Happy Birthday, Noah Webster!
In 1828, at the age of 70, Noah Webster published An American Dictionary of the English Language. He hoped to help children in overcrowded schools better articulate themselves and standardize American speech. Born on October 16, 1758, Webster is now known as the Father of the American Dictionary. 255 years later, Webster’s birthday is celebrated by thousands on “Dictionary Day.”*
It’s with great pleasure that we dedicate this edition of the Top Misused Words to Webster and to all who are passionate about language.
Assume vs. Presume
assume – to suppose to be the case, without proof; to take or begin to have (power or responsibility).
Incorrect: I’m not 100% sure, but I would presume a “Toad in the Hole” is an amphibian in the ground.
Correct: I’m not 100% sure, but I would assume a “Toad in the Hole” is an amphibian in the ground.
presume – to suppose something is the case on the basis of probability; to be audacious enough to do something.
Incorrect: Judging from the recipe – a dish of sausages in Yorkshire pudding batter – I would assume “Toad in the Hole” is delicious!
Correct: Judging from the recipe – a dish of sausages in Yorkshire pudding batter – I would presume “Toad in the Hole” is delicious!
Decimate vs. Devastate
decimate – kill, destroy, or remove a large percentage or part of (original meaning limited to kill one person in ten).
Incorrect: Julius Caesar threatened to devastate the 9th Legion during the war against Pompey.
Correct: Julius Caesar threatened to decimate the 9th Legion during the war against Pompey.
devastate – destroy or ruin (something).
Incorrect: The city was decimated by a huge earthquake.
Correct: The city was devastated by a huge earthquake.
Ensure vs. Insure
ensure – make certain that (something) shall occur or be the case.
Incorrect: Encourage passengers to wear seatbelts to insure their safety.
Correct: Encourage passengers to wear seatbelts to ensure their safety.
insure – arrange for compensation in the event of damage to or loss of (property), or injury to or the death of (someone), in exchange for regular advance payments.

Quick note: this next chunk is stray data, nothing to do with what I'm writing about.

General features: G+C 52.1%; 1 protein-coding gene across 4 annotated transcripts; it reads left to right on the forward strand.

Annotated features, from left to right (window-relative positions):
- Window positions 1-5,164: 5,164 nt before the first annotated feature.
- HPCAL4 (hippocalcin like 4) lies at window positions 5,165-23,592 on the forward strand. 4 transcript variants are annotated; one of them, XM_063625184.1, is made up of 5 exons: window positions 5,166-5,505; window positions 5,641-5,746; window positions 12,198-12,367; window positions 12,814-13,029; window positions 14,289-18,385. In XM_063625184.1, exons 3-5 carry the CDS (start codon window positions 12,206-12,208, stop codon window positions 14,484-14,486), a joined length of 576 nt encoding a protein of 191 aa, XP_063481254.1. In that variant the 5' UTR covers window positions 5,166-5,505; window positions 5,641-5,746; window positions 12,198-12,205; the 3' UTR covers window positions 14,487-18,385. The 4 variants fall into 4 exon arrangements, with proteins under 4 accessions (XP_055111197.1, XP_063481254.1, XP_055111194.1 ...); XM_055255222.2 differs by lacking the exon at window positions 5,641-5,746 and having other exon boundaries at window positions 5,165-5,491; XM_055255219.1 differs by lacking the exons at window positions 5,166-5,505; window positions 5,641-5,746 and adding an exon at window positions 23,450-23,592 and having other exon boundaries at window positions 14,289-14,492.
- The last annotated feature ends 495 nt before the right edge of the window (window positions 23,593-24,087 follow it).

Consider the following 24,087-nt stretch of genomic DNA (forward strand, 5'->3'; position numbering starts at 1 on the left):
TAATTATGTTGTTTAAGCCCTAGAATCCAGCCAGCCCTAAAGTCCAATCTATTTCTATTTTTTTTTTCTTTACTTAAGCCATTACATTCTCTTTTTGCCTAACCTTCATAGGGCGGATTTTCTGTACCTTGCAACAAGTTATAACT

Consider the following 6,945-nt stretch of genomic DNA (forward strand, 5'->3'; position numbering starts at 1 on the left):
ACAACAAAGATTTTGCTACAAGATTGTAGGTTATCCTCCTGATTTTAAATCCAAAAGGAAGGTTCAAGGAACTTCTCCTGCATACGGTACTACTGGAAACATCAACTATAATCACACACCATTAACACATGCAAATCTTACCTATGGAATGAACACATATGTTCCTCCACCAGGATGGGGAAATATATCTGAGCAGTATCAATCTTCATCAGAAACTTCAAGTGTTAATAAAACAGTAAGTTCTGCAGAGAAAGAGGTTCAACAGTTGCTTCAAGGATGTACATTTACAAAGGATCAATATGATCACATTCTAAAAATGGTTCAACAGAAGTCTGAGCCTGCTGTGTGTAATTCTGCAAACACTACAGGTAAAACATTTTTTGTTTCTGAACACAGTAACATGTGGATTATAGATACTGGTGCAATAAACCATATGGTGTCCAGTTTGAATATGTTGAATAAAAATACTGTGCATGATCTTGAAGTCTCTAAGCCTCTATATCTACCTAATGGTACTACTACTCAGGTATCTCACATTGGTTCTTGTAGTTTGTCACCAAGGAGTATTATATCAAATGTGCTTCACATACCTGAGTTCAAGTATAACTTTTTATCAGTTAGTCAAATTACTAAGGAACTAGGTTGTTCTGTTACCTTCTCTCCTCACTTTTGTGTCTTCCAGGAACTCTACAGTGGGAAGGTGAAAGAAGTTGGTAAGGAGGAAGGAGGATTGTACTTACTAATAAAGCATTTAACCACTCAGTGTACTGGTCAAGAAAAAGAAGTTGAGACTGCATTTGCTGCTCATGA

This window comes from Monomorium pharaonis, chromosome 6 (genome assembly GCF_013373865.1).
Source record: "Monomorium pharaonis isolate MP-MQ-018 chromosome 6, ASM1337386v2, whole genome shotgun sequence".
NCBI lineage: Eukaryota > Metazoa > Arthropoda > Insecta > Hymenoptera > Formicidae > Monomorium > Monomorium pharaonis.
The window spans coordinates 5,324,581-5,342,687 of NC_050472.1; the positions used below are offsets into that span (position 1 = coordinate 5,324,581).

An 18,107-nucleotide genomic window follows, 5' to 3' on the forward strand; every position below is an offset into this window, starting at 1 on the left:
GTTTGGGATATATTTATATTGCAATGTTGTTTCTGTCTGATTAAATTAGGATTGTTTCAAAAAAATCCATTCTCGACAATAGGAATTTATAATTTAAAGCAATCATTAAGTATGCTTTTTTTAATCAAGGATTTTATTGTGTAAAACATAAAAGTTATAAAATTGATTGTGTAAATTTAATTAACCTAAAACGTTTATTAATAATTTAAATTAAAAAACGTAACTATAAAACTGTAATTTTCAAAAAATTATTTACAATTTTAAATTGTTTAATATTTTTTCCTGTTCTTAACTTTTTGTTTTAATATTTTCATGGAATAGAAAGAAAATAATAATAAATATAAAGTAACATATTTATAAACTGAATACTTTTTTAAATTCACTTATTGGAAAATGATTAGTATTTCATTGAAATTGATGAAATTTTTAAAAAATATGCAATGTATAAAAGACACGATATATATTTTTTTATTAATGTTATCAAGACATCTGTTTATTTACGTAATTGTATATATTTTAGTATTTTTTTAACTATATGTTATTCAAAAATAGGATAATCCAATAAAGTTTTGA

Incorrect: If you don’t live in an earthquake zone, should you really ensure your home with an earthquake policy?
Correct: If you don’t live in an earthquake zone, should you really insure your home with an earthquake policy?
Farther vs. Further
farther – used as comparative of far; more distant in space than another item of the same kind.
Incorrect: On the further side of the mountain, you’ll find treasure.
Correct: On the farther side of the mountain, you’ll find treasure.
further – to a greater degree or extent; help the progress or development of (something); promote.
Incorrect: She had depended on articles to farther her exposure as an Expert Author.
Correct: She had depended on articles to further her exposure as an Expert Author.
Literally vs. Figuratively
literally – in a literal manner or sense; exactly.
Incorrect: I can’t believe you figuratively ate an entire half gallon of ice cream in one sitting!
Correct: I can’t believe you literally ate an entire half gallon of ice cream in one sitting!
figuratively – in a figurative sense; metaphorical.
Incorrect: The Haunted House was so scary: I literally died of fright!
Correct: The Haunted House was so scary: I figuratively died of fright!
Proofread. Maintain your credibility. Avoid confusion. Gain readers. It’s that easy! Do you have any misused words you’d like to see added to the Top Misused Words series? Share them in the comments section below – we’d love to hear from you!
For more posts like this, check out the Top Misused Words category!
* This post was updated on October 16, 2013 at 4:15 p.m. CST.